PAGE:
I asked Veronica how she balanced all of the competing demands on her time and whether she had any advice or secrets she could share with a young woman who’s trying to do the same thing she did. She said: “You can’t have it all.  You have to go into a mindset that says I cannot have it all. I can only have one thing.  So if the one thing is your career, don’t have children because you will always be conflicted like that and no matter how great the support system is there are times when that child has to be your priority and if you think it’s going to harm you in your career then I think the responsible thing to do is not to have that child unless you have a partner who is prepared to take care of that role.  So when Sammy gets sick, right, and is so sick he can’t go to day care, because he has got something contagious, who stays home. Right?  If you’ve got grandma to come in you’re set.  If you’re living in New York City and your nearest family is 200 miles away, then I guess it’s you and are you prepared to deal with those kinds of conflicting situations because there is a conflict between raising children and having a career and anybody who tells you that that’s not true hasn’t really lived it.”

 

I asked Veronica to describe her impression of the difference between her experience and the experience of a male colleague or peer.  She said: “I think that the expectations, even today, on men in our society is that work is their life and home and community are peripheral. So even in the most, let’s call them modern couples I see with no family responsibilities, which is where I think the rub comes in, where they are both out there working professionally in the world and there are no children or home front things to be taken care of because you’ve got the staff that’s stocking the fridge and cleaning and all the rest of it, then I don’t think there are many differences.  These women have the same ability to travel on work-related projects and everything else and there are basically two separate flight plans that meet on the weekend for coffee and a snuggle but I think that as soon as you throw the family into the mix, I have not seen one really, truly, 50-50 couple in all my years. If you are an ambitious woman, you have to ramp up your staff (which usually the husband appears not to see is necessary).  For example, Johnny’s home for two hours after school and then you get there but what if not, right?  You end up doing emergency planning around all that and that is destructive in your work day, right?  If you’re in a committee meeting at five o’clock in the afternoon, which seems to be very common these days, there’s nobody home to let the kid in after school.  Who goes?  Mostly the woman.”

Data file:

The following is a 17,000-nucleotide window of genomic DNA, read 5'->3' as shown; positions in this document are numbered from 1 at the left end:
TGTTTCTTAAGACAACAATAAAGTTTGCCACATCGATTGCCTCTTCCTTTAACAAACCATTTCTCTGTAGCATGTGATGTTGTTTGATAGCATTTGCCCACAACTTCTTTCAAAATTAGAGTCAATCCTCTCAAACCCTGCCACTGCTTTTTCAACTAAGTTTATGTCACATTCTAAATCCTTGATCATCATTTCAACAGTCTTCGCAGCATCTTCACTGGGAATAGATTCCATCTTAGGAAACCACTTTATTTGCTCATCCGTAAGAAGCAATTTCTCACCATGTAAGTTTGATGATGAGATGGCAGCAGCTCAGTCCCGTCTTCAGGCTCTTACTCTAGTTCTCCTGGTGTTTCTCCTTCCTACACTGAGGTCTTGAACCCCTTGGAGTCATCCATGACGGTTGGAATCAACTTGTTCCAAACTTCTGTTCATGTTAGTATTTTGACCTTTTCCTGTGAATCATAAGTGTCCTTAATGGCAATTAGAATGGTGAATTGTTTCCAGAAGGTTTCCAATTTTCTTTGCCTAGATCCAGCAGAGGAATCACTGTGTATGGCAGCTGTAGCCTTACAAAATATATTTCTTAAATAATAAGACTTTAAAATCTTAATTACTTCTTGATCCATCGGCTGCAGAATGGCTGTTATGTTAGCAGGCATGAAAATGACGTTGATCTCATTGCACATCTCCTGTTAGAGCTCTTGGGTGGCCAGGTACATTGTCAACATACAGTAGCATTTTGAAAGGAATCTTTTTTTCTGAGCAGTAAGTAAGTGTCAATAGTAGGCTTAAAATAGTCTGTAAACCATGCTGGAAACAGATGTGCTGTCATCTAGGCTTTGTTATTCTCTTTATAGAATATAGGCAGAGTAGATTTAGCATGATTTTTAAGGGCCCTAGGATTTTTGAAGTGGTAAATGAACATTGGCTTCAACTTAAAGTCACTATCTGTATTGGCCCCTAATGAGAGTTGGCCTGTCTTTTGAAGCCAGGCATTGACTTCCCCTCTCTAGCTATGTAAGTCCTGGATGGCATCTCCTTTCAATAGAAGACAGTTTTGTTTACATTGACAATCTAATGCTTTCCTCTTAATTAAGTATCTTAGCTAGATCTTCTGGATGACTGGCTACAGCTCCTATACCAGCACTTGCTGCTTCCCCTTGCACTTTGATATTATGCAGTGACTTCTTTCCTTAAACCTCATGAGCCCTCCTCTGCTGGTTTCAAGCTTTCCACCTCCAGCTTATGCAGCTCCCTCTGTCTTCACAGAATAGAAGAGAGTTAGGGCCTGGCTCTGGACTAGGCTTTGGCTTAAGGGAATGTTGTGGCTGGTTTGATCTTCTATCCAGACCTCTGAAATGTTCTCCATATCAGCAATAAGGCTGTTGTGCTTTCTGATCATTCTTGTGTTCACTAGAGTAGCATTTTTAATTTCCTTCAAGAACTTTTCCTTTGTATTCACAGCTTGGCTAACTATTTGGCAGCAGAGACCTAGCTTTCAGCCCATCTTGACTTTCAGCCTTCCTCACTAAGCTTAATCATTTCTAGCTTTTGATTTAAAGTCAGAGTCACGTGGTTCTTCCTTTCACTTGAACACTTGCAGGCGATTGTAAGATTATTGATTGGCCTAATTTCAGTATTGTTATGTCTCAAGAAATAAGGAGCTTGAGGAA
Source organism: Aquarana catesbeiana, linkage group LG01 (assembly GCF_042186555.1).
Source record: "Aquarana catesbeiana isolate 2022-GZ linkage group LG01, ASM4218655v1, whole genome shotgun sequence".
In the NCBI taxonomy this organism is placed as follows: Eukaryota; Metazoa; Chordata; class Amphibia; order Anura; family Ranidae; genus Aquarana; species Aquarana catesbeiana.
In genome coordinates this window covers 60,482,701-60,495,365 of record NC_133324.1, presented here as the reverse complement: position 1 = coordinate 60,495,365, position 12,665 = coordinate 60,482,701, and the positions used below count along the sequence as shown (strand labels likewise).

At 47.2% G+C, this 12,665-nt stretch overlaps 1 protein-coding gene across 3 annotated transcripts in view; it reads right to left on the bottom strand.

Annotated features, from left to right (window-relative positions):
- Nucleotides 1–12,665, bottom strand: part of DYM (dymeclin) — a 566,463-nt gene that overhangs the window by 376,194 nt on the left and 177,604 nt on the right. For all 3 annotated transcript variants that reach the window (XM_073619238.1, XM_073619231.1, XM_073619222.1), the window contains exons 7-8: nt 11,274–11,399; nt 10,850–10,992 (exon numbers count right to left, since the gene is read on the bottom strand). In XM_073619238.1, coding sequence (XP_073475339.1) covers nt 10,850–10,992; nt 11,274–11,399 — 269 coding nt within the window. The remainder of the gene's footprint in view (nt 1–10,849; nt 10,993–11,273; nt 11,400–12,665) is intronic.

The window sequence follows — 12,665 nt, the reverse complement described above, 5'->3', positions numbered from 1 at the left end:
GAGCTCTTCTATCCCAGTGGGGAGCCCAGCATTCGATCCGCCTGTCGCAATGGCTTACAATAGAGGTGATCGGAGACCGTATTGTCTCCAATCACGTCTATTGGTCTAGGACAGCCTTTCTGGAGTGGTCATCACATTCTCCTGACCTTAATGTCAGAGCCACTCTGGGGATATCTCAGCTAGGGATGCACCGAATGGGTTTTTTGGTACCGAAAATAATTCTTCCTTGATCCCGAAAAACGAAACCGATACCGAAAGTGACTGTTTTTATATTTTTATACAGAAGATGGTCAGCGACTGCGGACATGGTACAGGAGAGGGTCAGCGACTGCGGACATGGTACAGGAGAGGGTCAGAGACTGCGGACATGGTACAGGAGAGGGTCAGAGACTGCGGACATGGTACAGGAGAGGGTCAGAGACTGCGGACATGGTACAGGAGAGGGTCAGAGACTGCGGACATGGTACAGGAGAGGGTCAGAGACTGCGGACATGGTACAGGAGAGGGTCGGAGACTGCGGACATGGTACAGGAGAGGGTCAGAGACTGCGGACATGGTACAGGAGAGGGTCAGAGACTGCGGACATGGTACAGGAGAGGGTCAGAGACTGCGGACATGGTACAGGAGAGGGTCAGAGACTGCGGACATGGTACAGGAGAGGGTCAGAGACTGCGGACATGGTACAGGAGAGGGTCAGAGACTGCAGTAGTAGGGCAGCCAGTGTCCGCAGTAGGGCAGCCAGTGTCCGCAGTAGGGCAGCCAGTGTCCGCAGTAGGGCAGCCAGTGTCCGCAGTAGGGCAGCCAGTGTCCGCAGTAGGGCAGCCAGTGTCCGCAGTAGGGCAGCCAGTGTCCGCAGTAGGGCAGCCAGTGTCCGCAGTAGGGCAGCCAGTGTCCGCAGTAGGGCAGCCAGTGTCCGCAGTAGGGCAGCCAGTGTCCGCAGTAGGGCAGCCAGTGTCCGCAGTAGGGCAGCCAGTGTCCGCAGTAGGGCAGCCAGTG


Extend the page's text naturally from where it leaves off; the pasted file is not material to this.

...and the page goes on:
What Strikes Me?


Sometimes the choices we make are based on timing relative to other aspects in our lives

 

It’s very healthy for children, especially girls, to see their parents being capable and functioning and independent of the countless, mundane, boring but necessary chores involved in child-raising

 

Working women and mothers, in particular, have to have back-up

 

You can’t have it all

 

There is a conflict between raising children and having a career and anybody who tells you that that’s not true hasn’t really lived it

 

The expectations, even today, on men in our society are that work is their life and home and community are peripheral

 

What Strikes You?